"If the thatch above the door has two thick pieces of straw protruding near the corners of the header board, it means no man is allowed to enter. This usually happens with the birth of a baby. Because men work with the animals and animals carry disease, men are not allowed near a baby for three months ... not even the father. At the end of three months, there is a celebration, the two thick pieces of thatch are pushed back into the roof and the baby is placed in the arms of the father for the first time."

Steve shuffled a little and added, "Sometimes the straws are pulled when there is no baby and the women just want to be left alone."


He walked to one side of the open doorway. "When you visit a home, instead of knocking, you call out [what sounds like] ‘kho kho". If she is willing to invite you into her home she will call out in Basuto ‘Welcome’ and will add your status. For example, ‘Welcome, married man’ and, added to that, ‘you may enter’. Each person visiting must go through this ritual separately. If a visitor calls ‘Kho kho’ and does not receive an answer, it means the household is not receiving visitors or that specific person."

"When you enter, men sit to the left of the doorway and women on the right. You will find low benches. You should sit as quickly as possible since your head should be lower than the host." With that he called out, "kho kho" and from within a woman’s voice replied with a long sentence in Basuto. Steve entered and greeted her warmly and easily in her own language. One by one we called out "kho kho" and one by one were welcomed into her home.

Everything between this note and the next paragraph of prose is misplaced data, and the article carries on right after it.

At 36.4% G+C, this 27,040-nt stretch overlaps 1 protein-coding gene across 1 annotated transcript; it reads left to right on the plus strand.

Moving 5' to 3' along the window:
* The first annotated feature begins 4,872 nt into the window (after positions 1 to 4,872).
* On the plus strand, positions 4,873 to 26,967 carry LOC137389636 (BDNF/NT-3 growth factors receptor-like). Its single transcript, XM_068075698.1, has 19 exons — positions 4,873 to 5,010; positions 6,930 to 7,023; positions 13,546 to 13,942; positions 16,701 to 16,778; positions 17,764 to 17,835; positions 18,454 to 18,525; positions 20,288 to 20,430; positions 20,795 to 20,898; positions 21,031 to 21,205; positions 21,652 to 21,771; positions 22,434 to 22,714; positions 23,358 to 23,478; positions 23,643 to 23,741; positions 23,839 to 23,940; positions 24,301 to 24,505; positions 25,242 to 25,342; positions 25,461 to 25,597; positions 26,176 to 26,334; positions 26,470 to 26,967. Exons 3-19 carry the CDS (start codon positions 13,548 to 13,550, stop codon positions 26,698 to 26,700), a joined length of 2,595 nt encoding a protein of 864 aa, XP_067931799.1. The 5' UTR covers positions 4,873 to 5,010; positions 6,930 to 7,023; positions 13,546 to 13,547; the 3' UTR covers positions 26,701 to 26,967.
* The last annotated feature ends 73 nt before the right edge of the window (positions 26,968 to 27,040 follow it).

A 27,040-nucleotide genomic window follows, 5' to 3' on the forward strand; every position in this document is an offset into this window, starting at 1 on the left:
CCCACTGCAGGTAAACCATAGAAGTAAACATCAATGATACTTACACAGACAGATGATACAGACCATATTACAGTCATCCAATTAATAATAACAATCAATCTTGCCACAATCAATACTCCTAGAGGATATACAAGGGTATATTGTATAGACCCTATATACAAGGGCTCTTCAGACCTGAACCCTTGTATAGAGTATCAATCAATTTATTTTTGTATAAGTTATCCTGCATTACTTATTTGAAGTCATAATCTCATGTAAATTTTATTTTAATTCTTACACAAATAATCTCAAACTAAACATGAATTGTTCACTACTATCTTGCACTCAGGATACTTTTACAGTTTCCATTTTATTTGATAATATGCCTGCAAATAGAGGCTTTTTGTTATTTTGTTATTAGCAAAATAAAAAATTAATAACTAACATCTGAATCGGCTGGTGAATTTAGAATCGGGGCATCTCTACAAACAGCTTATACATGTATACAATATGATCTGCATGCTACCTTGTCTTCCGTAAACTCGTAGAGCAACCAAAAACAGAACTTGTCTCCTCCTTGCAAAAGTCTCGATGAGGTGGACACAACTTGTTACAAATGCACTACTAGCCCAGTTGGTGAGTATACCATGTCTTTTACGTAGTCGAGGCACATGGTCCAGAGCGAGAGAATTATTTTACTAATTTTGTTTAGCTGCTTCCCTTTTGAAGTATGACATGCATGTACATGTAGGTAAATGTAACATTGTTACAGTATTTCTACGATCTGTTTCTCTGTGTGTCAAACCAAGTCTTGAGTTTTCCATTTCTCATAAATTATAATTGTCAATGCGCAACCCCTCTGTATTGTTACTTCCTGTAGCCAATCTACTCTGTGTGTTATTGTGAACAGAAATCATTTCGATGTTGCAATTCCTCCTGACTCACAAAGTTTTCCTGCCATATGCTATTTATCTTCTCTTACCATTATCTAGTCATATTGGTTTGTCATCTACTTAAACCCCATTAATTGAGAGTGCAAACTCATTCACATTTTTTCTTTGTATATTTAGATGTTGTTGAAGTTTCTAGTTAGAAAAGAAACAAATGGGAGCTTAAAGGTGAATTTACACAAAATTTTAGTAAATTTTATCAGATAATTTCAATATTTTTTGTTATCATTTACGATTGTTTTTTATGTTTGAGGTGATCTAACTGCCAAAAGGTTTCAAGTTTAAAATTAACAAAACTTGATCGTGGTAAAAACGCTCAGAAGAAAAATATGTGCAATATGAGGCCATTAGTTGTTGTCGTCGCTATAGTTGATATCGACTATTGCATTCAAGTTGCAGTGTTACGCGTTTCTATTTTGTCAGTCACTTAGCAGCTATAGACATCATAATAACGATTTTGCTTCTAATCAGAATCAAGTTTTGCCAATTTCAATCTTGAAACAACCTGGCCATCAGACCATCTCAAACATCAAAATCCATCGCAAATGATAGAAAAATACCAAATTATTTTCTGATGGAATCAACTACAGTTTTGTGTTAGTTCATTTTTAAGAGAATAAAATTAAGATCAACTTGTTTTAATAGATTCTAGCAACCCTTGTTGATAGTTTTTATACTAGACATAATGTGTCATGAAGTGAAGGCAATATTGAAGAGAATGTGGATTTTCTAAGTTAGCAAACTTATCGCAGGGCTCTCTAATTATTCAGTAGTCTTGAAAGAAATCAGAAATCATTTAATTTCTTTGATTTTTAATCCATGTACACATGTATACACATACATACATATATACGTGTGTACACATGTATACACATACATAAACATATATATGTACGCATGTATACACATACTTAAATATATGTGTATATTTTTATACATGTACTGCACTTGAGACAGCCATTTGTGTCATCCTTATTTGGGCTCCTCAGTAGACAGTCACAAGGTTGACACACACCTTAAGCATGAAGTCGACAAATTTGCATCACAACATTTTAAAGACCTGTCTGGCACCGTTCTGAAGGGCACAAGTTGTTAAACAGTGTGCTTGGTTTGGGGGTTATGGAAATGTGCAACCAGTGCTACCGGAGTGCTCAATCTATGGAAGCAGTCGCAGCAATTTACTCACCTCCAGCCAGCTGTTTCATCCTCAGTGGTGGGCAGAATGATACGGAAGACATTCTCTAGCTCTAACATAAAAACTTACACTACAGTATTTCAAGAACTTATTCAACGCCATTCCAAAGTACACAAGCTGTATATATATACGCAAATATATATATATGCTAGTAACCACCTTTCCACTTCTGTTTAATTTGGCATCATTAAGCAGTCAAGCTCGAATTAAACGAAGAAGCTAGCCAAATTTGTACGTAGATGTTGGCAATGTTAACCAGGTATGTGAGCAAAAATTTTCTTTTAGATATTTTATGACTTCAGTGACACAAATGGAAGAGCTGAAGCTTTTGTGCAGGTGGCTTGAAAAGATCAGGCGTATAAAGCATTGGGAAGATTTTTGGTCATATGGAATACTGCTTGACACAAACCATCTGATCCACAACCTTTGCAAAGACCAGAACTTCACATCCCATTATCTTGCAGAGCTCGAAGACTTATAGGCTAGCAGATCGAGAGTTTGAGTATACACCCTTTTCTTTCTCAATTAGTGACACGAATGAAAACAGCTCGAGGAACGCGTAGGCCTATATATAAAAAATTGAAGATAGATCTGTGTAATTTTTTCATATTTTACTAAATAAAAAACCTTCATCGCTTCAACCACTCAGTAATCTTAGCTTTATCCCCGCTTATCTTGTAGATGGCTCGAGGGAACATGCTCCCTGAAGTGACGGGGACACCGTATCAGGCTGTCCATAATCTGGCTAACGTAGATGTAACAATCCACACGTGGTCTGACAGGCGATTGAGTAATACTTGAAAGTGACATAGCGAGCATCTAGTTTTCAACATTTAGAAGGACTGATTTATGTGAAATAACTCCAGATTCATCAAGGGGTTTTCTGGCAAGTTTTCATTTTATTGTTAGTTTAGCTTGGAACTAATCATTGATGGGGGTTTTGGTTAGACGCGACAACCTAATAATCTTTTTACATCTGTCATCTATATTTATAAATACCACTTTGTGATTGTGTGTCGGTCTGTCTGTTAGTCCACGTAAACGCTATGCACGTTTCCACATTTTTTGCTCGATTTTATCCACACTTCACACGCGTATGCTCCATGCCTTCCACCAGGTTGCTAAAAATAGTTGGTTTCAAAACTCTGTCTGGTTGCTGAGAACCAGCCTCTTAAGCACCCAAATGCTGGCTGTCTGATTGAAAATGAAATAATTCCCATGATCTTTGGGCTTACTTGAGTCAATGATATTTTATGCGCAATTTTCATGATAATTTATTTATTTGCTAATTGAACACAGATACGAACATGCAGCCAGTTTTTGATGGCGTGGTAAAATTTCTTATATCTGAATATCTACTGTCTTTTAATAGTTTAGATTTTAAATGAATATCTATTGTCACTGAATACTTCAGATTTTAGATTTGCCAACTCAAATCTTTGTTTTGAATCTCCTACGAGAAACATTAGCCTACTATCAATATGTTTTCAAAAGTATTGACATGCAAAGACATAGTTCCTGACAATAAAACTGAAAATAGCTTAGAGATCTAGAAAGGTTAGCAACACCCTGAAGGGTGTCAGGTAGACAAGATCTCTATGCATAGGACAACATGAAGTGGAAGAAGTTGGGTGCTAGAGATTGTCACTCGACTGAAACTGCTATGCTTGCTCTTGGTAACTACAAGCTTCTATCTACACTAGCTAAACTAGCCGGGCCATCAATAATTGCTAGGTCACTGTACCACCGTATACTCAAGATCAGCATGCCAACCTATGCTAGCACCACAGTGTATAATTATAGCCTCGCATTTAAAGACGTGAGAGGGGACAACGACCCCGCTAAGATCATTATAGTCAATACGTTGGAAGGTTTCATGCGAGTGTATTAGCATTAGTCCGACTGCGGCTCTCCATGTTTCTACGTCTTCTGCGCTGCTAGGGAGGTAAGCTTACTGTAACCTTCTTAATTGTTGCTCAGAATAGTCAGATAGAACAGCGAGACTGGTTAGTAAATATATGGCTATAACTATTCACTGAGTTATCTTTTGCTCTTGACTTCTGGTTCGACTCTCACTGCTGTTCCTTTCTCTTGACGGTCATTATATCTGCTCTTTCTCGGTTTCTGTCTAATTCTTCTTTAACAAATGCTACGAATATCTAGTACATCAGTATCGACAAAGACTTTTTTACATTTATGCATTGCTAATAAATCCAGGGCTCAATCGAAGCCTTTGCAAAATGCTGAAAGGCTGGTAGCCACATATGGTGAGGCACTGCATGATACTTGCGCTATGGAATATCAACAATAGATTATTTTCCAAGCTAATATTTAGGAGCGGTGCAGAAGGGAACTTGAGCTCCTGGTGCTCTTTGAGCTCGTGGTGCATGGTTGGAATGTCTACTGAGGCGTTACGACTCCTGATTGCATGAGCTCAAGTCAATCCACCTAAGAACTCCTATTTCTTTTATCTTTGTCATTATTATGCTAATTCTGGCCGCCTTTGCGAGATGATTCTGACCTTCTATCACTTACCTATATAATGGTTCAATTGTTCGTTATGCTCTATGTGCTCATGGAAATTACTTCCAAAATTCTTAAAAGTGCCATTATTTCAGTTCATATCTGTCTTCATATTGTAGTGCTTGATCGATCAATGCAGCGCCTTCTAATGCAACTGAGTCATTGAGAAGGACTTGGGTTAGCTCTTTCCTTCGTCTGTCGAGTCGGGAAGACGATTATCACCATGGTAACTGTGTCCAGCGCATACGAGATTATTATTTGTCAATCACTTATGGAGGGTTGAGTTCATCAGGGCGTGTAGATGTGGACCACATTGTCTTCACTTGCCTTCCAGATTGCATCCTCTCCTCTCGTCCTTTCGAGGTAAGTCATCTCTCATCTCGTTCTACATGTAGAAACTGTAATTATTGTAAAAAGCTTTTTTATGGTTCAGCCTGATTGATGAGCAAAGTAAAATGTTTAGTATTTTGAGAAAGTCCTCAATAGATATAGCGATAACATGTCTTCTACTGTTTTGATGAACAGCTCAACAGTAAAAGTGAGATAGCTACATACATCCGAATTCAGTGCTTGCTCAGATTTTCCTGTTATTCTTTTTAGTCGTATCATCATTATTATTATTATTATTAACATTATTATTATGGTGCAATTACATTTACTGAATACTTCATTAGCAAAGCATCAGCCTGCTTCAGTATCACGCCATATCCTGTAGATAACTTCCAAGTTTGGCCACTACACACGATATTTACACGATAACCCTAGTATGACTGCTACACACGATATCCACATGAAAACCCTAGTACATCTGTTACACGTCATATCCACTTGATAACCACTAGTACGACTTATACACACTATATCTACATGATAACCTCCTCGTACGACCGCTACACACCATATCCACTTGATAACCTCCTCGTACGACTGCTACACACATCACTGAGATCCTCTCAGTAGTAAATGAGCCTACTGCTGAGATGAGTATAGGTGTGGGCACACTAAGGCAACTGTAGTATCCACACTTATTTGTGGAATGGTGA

The lady of the house appeared to be in her late thirties. She wore a brown knee-length skirt over long green pants which were tucked into white rubber boots. A cream coloured turtleneck sweater was worn under a blue fleece which was zipped up the front. She wore a scarf tightly wrapped around her head and over that sat a conical grass hat known as Mokorotlo; a part of Lesotho’s national dress. A silhouette of the hat can be seen on their nation’s flag which was unfurled in 2006 to celebrate 40 years of independence.


As Steve instructed, the men sat on a low mud-dung bench attached to the curved wall on the left side of the doorway and the women on a low wooden bench to the right. The lady sat on the edged of a wooden bed frame layered with a number of thin sleeping pads and blankets while Steve took a seat on a wooden bench near the back of the hut in direct line with the door. Our eyes adjusted to the dim light within.